British Columbia

Priceless Pacific Northwest artifacts believed lost in Brazil's devastating museum fire

A curator from the University of British Columbia's Museum of Anthropology says priceless Pacific Northwest artifacts may be among the items lost in the fire that destroyed the National Museum in Rio de Janeiro, Brazil on Sunday.

One official estimates 90 per cent of the National Museum of Rio de Janeiro's collection is lost

One of the Pacific Northwest items potentially lost in the huge fire that engulfed Brazil's National Museum in Rio de Janeiro on Sept. 2, 2018 is this slat-and-cord armour from the 1700s from the Aleutian Islands. (Museum of Anthropology/UBC)

A curator from the University of British Columbia's Museum of Anthropology says priceless Pacific Northwest artifacts may be among the items lost in the fire that destroyed the National Museum in Rio de Janeiro, Brazil on Sunday.

Fire engulfed the 200-year-old museum around 7:30 p.m. local time on Sept. 2. The institution, which was Latin America's largest collection of historical and scientific artifacts and precious heritage items from around the world, was closed to the public at the time and there were no reports of injuries. 

But the extent of damage to the museum's collection could be catastrophic. One official told a Brazilian news outlet that as much as 90 per cent of the museum's collection may have been destroyed.

Marina Silva, a candidate in Brazil's upcoming presidential election, tweeted the loss was equivalent to "a lobotomy in Brazilian memory."

An aerial view of the National Museum of Brazil after a fire burnt it in Rio de Janeiro, Brazil. (Ricardo Moraes/Reuters)

Karen Duffek, a curator at the Museum of Anthropology, says the Brazilian museum had a small but significant collection of items — about 42 in total — from the area between Northern California to the Aleutian Islands in Alaska.

"It's such a shock. You don't expect to hear such a thing. It's such a sudden and massive destruction," Duffek said. 

One of the Museum of Anthropology's curators, Nuno Porto, had been working with the Brazilian museum on a different project when he came across the Pacific Northwest collection.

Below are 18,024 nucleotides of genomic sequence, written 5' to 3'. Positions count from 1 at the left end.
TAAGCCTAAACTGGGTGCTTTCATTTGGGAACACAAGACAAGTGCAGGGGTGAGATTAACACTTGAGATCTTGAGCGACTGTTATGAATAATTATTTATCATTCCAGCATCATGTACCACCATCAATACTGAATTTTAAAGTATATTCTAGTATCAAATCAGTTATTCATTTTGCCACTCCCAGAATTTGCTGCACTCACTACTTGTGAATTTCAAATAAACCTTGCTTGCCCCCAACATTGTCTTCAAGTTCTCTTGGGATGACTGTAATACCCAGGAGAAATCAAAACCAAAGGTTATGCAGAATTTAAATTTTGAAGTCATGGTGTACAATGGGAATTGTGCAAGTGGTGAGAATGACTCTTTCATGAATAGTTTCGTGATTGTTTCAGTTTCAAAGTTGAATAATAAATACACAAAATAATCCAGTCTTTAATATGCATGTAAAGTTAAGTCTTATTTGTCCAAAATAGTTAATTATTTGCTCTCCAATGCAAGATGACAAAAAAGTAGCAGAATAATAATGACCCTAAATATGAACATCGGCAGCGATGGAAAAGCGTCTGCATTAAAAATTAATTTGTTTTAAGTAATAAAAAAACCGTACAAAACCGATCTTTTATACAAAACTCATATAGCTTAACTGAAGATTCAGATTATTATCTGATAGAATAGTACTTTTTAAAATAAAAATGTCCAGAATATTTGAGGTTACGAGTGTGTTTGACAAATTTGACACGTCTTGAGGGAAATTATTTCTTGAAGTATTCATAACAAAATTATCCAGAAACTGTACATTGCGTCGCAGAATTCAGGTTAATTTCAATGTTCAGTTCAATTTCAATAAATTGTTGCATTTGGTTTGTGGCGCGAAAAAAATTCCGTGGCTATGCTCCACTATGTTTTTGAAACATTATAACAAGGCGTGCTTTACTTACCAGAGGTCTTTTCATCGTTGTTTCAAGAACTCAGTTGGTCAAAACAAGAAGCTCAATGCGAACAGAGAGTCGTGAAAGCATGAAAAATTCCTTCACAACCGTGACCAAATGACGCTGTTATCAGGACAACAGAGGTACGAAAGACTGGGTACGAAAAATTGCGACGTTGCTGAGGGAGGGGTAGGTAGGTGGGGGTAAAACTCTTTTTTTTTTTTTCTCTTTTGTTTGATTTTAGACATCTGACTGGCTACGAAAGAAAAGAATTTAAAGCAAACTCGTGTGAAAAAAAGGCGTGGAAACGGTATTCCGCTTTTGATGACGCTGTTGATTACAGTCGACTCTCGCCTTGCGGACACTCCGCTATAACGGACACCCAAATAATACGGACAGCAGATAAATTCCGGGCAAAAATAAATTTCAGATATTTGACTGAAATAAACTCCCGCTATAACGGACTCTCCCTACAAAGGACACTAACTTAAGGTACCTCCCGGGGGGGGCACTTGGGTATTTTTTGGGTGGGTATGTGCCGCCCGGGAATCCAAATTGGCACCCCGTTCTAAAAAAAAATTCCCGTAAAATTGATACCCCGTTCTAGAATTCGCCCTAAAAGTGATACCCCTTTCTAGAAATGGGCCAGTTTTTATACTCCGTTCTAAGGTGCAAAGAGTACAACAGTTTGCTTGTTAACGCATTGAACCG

Collection got to museum indirectly

Most of the items, Duffek said, got to Brazil indirectly. 

For example, a set of armour from Alaskan Tlingit territory dating back to the 1700s was taken by Russian collectors and later given to the Portuguese royal family as a gift to solidify a relationship between Russia and Portugal around 1812. Because Brazil was part of the Portuguese kingdom, the piece eventually ended up in the National Museum in Rio de Janeiro.

Another angle of the Tlingit slat-and-cord armour from the 1700s. Many of the Pacific Northwest Coast artifacts arrived at the Brazillian museum indirectly. (Museum of Anthropology/UBC)

That was typical for many items from the Pacific Northwest, Duffek said, where many items were lost "through the whole history of colonization."

"A lot [of cultural artifacts] were removed and taken from all of the peoples of the coast," she said.

"And so the pieces that do remain … the majority of them [are] dispersed around the world in sometimes obscure collections that people don't really know about." 

Pacific Northwest collection digitized

There is one small, silver lining. 

When Porto found the collection of Pacific Northwest items, he worked with the National Museum to digitize the collection. The items were photographed and catalogued and made available on an online database to Indigenous communities and scholars. 

This ladle, made out of a big mountain sheep horn, is from Haida Gwaii and was at the museum in Brazil. (Museum of Anthropology/UBC)

"It was a way of making these pieces accessible to the descendants of the communities that they came from as well as scholars around the world," Duffek said.

"We realize now [that was] a pretty fortunate thing that happened because I don't know if their collection otherwise has been digitized at all or shared in this kind of way."

Still, Duffek said, the potential loss of such items — and everything else in the museum's collection — is devastating. 

"It's also kind of a lesson to the importance of what is often kind of a boring aspect of heritage work, which is maintaining the infrastructure. It's costly [and] it's not what you really see from the front of house, but it's really essential."

With files from Megan Batchelor